Tuesday, January 15, 2008
Congress expected to revisit expanded FMLA leave for military families
This morning's New York Times is reporting that Congress is expected to quickly revisit the National Defense Authorization Act that President Bush vetoed at the end of last year. The House and Senate overwhelmingly passed the legislation, which would, among many other things, amend the FMLA and provide up to 6 months of leave to family members (i.e., spouse, son, daughter, or parent) of combat-injured service members to care for their loved ones. The President vetoed it out of a concern that a provision in the bill could lead to legal claims by victims of Saddam Hussein's government against Iraqi assets held in U.S. banks. The Times quotes Congressional aides, who say that Congress will likely send the bill back to the Armed Services Committee, where the disputed provision can quickly be corrected. Congress hopes to have the measure brought back for a final vote by the end of the week. These issues should not affect the FMLA amendments in the bill, and with the amendments, President Bush is expected to sign it.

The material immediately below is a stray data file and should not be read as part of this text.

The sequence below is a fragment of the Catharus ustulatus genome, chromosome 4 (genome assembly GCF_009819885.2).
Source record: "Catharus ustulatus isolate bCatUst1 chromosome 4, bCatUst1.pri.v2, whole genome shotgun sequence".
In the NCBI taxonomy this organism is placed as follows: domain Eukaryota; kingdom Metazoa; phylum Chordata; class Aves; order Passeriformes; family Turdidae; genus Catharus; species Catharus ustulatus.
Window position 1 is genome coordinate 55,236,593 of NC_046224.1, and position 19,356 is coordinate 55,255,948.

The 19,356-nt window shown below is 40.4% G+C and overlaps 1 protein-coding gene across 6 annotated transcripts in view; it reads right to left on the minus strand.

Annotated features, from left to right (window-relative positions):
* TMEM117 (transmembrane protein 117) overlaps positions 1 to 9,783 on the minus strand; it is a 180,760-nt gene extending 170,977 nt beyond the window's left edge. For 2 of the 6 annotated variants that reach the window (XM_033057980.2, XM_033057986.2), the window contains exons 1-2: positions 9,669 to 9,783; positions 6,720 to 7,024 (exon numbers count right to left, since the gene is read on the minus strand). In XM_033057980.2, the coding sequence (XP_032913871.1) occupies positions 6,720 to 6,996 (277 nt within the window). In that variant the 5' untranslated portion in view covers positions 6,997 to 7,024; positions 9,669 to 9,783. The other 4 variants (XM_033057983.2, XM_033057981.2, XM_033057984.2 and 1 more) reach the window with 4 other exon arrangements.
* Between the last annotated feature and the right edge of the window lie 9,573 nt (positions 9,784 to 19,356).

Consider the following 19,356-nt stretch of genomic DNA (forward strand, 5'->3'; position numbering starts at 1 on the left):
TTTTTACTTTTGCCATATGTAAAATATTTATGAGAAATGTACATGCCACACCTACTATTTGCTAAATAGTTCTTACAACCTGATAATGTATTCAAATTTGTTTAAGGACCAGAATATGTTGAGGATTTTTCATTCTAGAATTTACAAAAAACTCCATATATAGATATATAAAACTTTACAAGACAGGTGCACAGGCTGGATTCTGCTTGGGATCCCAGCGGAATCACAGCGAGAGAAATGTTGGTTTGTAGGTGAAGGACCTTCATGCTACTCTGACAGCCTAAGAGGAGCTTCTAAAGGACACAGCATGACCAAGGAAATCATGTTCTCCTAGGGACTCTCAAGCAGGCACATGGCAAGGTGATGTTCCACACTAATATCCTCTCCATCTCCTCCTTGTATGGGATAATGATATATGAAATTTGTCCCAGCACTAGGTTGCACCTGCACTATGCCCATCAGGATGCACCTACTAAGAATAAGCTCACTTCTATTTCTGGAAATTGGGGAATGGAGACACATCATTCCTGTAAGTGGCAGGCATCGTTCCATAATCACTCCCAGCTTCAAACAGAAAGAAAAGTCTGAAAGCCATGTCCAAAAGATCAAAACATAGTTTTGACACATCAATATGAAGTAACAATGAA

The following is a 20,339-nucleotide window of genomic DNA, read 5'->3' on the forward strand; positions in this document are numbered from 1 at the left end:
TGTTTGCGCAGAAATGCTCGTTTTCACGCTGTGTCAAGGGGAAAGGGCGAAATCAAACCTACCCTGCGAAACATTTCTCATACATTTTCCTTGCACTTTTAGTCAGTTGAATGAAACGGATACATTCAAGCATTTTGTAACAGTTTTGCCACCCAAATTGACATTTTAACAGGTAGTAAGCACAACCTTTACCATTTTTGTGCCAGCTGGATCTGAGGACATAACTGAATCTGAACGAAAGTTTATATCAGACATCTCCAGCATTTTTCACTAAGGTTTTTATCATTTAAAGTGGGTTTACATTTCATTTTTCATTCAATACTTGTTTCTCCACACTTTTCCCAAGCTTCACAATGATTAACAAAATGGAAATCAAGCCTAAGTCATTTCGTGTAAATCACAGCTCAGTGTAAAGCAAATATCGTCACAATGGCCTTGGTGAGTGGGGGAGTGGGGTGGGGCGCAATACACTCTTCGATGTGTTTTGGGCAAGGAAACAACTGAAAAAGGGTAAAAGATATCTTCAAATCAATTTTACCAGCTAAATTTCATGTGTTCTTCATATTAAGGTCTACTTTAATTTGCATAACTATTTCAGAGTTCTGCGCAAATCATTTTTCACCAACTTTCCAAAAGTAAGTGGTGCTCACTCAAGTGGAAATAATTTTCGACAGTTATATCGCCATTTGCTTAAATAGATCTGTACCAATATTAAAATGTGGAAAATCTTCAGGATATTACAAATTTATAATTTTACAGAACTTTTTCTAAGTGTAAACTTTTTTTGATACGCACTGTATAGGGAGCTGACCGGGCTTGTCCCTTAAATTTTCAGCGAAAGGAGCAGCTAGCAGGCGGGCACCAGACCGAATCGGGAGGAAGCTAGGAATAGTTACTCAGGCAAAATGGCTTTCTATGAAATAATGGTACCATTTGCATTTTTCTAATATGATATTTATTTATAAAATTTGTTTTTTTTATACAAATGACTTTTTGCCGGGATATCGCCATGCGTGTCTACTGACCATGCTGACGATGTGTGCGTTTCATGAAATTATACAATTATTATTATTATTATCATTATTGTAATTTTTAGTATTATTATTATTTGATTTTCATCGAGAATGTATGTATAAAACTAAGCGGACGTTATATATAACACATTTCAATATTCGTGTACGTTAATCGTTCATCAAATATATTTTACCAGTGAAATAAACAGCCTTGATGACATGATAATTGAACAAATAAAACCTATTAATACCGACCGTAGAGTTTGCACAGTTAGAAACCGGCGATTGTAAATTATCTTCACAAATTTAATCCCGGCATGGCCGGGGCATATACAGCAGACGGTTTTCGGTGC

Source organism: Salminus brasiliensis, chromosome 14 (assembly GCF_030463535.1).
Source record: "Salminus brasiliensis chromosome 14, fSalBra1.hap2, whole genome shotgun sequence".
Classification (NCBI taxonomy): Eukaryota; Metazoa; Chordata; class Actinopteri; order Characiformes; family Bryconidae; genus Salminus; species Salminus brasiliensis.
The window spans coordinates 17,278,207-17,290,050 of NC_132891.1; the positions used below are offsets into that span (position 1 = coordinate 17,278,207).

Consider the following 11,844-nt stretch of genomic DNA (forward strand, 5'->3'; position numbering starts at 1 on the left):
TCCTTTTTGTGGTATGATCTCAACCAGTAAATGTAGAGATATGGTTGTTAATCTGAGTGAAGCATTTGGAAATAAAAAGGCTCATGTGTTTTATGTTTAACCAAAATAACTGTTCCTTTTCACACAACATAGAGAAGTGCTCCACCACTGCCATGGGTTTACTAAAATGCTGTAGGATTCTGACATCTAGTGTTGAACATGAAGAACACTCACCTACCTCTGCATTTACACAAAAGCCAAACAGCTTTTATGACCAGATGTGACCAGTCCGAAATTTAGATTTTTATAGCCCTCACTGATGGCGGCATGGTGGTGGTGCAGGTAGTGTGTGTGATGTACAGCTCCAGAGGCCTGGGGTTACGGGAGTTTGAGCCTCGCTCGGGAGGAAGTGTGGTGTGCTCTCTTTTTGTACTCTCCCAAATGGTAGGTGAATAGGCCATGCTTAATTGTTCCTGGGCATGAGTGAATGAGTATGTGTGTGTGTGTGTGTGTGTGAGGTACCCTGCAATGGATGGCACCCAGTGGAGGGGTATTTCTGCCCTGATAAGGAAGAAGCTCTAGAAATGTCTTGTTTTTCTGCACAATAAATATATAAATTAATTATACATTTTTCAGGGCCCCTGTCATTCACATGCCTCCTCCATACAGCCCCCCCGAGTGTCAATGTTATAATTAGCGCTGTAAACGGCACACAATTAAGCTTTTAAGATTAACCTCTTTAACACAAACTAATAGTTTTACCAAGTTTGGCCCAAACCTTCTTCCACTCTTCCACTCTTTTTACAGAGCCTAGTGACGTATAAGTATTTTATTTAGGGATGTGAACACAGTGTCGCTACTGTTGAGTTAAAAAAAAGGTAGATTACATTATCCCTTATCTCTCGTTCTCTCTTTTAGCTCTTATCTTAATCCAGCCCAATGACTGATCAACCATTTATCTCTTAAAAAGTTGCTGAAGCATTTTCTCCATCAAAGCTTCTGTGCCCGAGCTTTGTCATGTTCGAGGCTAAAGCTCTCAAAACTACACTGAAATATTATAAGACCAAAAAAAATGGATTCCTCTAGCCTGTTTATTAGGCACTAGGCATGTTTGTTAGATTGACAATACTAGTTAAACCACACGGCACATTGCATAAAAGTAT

Written by Jon Hyman, a partner in the Labor & Employment group of Meyers Roman Friedberg & Lewis. For more information, contact Jon at (216) 831-0042, ext. 140 or email@example.com.